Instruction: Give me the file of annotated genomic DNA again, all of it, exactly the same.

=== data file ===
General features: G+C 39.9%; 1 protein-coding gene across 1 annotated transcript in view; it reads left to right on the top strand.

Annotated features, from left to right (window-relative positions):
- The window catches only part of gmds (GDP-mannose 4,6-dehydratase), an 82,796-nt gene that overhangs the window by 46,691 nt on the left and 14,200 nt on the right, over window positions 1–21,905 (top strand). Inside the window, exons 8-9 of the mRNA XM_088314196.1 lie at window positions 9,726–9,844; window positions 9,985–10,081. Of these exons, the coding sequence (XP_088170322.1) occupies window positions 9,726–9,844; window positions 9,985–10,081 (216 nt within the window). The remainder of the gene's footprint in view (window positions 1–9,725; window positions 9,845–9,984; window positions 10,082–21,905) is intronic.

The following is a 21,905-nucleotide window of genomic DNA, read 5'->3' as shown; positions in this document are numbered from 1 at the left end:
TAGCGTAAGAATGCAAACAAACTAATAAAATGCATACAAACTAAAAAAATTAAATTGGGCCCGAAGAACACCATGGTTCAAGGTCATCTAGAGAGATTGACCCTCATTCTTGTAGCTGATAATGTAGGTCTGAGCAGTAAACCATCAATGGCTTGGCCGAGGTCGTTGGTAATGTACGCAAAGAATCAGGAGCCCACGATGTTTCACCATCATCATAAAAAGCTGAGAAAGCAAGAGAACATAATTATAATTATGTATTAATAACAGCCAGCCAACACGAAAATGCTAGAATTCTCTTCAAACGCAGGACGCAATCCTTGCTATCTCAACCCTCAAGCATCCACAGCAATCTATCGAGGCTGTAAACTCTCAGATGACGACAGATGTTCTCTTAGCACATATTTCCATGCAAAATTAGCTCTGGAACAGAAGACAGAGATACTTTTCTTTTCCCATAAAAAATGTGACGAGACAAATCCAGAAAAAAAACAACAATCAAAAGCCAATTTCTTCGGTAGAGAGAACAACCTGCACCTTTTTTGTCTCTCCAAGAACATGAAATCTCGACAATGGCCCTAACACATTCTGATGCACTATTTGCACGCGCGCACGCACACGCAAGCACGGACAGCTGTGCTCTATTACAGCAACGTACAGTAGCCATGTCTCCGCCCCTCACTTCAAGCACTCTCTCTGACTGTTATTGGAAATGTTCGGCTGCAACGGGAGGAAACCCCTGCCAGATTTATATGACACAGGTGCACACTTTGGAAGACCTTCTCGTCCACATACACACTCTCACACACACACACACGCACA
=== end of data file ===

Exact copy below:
General features: G+C 39.9%; 1 protein-coding gene across 1 annotated transcript in view; it reads left to right on the top strand.

Annotated features, from left to right (window-relative positions):
- The window catches only part of gmds (GDP-mannose 4,6-dehydratase), an 82,796-nt gene that overhangs the window by 46,691 nt on the left and 14,200 nt on the right, over window positions 1–21,905 (top strand). Inside the window, exons 8-9 of the mRNA XM_088314196.1 lie at window positions 9,726–9,844; window positions 9,985–10,081. Of these exons, the coding sequence (XP_088170322.1) occupies window positions 9,726–9,844; window positions 9,985–10,081 (216 nt within the window). The remainder of the gene's footprint in view (window positions 1–9,725; window positions 9,845–9,984; window positions 10,082–21,905) is intronic.

The following is a 21,905-nucleotide window of genomic DNA, read 5'->3' as shown; positions in this document are numbered from 1 at the left end:
TAGCGTAAGAATGCAAACAAACTAATAAAATGCATACAAACTAAAAAAATTAAATTGGGCCCGAAGAACACCATGGTTCAAGGTCATCTAGAGAGATTGACCCTCATTCTTGTAGCTGATAATGTAGGTCTGAGCAGTAAACCATCAATGGCTTGGCCGAGGTCGTTGGTAATGTACGCAAAGAATCAGGAGCCCACGATGTTTCACCATCATCATAAAAAGCTGAGAAAGCAAGAGAACATAATTATAATTATGTATTAATAACAGCCAGCCAACACGAAAATGCTAGAATTCTCTTCAAACGCAGGACGCAATCCTTGCTATCTCAACCCTCAAGCATCCACAGCAATCTATCGAGGCTGTAAACTCTCAGATGACGACAGATGTTCTCTTAGCACATATTTCCATGCAAAATTAGCTCTGGAACAGAAGACAGAGATACTTTTCTTTTCCCATAAAAAATGTGACGAGACAAATCCAGAAAAAAAACAACAATCAAAAGCCAATTTCTTCGGTAGAGAGAACAACCTGCACCTTTTTTGTCTCTCCAAGAACATGAAATCTCGACAATGGCCCTAACACATTCTGATGCACTATTTGCACGCGCGCACGCACACGCAAGCACGGACAGCTGTGCTCTATTACAGCAACGTACAGTAGCCATGTCTCCGCCCCTCACTTCAAGCACTCTCTCTGACTGTTATTGGAAATGTTCGGCTGCAACGGGAGGAAACCCCTGCCAGATTTATATGACACAGGTGCACACTTTGGAAGACCTTCTCGTCCACATACACACTCTCACACACACACACACGCACA